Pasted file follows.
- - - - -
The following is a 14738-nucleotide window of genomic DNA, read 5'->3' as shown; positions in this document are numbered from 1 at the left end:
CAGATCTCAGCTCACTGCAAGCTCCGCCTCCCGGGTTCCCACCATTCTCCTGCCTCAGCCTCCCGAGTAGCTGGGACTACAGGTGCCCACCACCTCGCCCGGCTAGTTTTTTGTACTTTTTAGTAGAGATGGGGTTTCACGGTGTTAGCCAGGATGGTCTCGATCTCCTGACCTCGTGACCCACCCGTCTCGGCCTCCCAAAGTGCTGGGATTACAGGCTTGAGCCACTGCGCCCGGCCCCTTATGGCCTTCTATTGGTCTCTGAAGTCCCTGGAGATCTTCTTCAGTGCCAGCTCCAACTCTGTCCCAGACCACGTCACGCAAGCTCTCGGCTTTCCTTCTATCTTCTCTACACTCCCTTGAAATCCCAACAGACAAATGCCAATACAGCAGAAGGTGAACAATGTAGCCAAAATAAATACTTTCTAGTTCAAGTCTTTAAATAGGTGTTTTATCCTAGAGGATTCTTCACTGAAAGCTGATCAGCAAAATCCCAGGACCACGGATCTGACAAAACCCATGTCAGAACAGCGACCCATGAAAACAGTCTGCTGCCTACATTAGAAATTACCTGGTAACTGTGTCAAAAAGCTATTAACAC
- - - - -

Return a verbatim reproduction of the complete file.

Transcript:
The following is a 14738-nucleotide window of genomic DNA, read 5'->3' as shown; positions in this document are numbered from 1 at the left end:
CAGATCTCAGCTCACTGCAAGCTCCGCCTCCCGGGTTCCCACCATTCTCCTGCCTCAGCCTCCCGAGTAGCTGGGACTACAGGTGCCCACCACCTCGCCCGGCTAGTTTTTTGTACTTTTTAGTAGAGATGGGGTTTCACGGTGTTAGCCAGGATGGTCTCGATCTCCTGACCTCGTGACCCACCCGTCTCGGCCTCCCAAAGTGCTGGGATTACAGGCTTGAGCCACTGCGCCCGGCCCCTTATGGCCTTCTATTGGTCTCTGAAGTCCCTGGAGATCTTCTTCAGTGCCAGCTCCAACTCTGTCCCAGACCACGTCACGCAAGCTCTCGGCTTTCCTTCTATCTTCTCTACACTCCCTTGAAATCCCAACAGACAAATGCCAATACAGCAGAAGGTGAACAATGTAGCCAAAATAAATACTTTCTAGTTCAAGTCTTTAAATAGGTGTTTTATCCTAGAGGATTCTTCACTGAAAGCTGATCAGCAAAATCCCAGGACCACGGATCTGACAAAACCCATGTCAGAACAGCGACCCATGAAAACAGTCTGCTGCCTACATTAGAAATTACCTGGTAACTGTGTCAAAAAGCTATTAACAC